My Top Africa Travel Tips
Africa is a bit of a mystery to most people. The news usually always shows the most negative aspects and there are few reports of all the wonderful and great things in the continent. It's typical to feel nervous about going there. Africa is a huge continent made up of 54 countries. Here is a guide but always do your research into specific countries that you are going to.
Before you go plan and scour the Internet for all kinds of information. For some countries you'll need to apply for a visa in advance others you'll be able to get in at the point of entry. Project visa is a great resource to get information. Check on the currency you need to pay your visa. Visas much more widely accepted than MasterCard or any other so always take a Visa card with you. Just remember to tell your bank that you are going. If you bring cash make sure it is hidden on your person. Spread it around some and a backpack some and a money belt. You can carry a mix of dollars, pounds or euros and local currency. It's not always possible to get local currency before hand. I never carry travelerís checks as they are difficult to cash.
There are some countries and places you will want to avoid so check out the current situation on Foreign and Commonwealth Office. The World Health Organization is the place to find out about any issues that are affecting the areas you might be traveling to. Aside from your routine vaccinations tetanus and typhoid are highly recommended. A yellow fever certificate is required if you're traveling where there is risk. Malaria is common in many parts of Africa so taking anti-malariaís is a personal choice and some people don't like them as side effects can be nasty. Test them out a few weeks before you go. Travel insurance is always a must.
In regards to packing and what's appropriate to wear it varies from country to country. Predominantly Muslim countries tend to be more conservative. Dress modestly no miniskirts or hot pants. Knees and shoulders should be covered. Always carry a scarf in case of needing to cover your head. Leave your fancy jewelry at home. A good pair of sturdy shoes and a sports bra for the bumpy roads are helpful.
It's always best to get there in daylight as that allows you to get your bearings. And it is also important to book your first nights accommodation before you arrive. If you're arriving in a new place for the first time it's probably a good idea to get picked up. Most hotels have a pickup service or they can order you a taxi. You will have to get used to African time as they are typically late. There are many great hostels, hotels, camps and guesthouses in Africa. You can book them through hostel bookers. Make sure you know if the doors lock or they have lockers and where it is located in a city if it's within easy walking distance to town, do they have female dorms or a night watchman.
Volunteer trips are great way to meet new friends in Africa. If your backpacking solo you will need to be prepared for the fact that you may need to make a few journeys alone. Doing Africa solo seems a bit challenging but it's really quite fun and a lot less scary than it seems. It could be quite the challenge that you need. Whatever you do, get out and meet people who live there or you'll be missing out.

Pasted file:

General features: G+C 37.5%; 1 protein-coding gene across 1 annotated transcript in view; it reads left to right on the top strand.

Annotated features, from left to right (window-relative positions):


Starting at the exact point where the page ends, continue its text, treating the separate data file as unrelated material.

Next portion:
Travel can seem a bit slower than you used to do and more disorganized. Travel by daylight as African roads aren't always the best and there are few streetlights. Keep your journey short and don't forget to check sunrise and sunset times. The most common form of transport is the bus. They can range from large coaches to smaller minibuses. There are some people who have hitchhiked but I would not recommend it. Trains are few and far between but if you can find one it's a great way to travel. If you need to cross a great distance one can always fly and some airlines are better than others. Motorbike taxis are common in many places and they usually don't go too fast but rarely do they have an extra spare helmet. Taking a boat or fairy in Africa can be a fun experience also.
An overland tour is one where you basically travel together in a big group with people you've never met before. You have a leader annual camp for the most part and cook your own meals. You have built-in travel companions and this might be good for some and bad for others. It's one of the most economical and safe ways to travel around Africa. Doing a self-drive is possible that it takes a lot more research and preparation than any other form of transport. I certainly would not recommend a self-driven Safari even though it can be cheaper. Always go with a guide is the best bet.
When you are border-crossing Africa make sure to keep your bags with you and have your money ready. Read up on entry requirements and act confident. Most borders are nothing to worry about. Just keep alert, and watch out for traffic and if anyone hassles you find an official.
There will be places where it is not advisable to drink water so make sure you can find bottled water which is usually available from street stalls, shops and tourist attractions. Many people do get sick by not washing their hands so make sure you keep a bottle of hand gel with you. If you find yourself becoming ill like with the flu make sure once you come home you get a malaria test. At night use the mosquito nets even though some have holes. I always carry electrical tape to repair any broken nets and use a mosquito repellent which is at least 50% Deet. To avoid heatstroke or sunstroke make sure you wear a hat and sunscreen. If you end up with diarrhea or vomiting keep yourself hydrated as best you can. It's always helpful to carry a first-aid kit.
When it comes to toilets in Africa it's more of a difficulty for women. The toilets are not very modern some of the times so you might have to go in the Bush. Don't wander off too far and wearing a long skirt can help with modesty. Always carry toilet paper with you.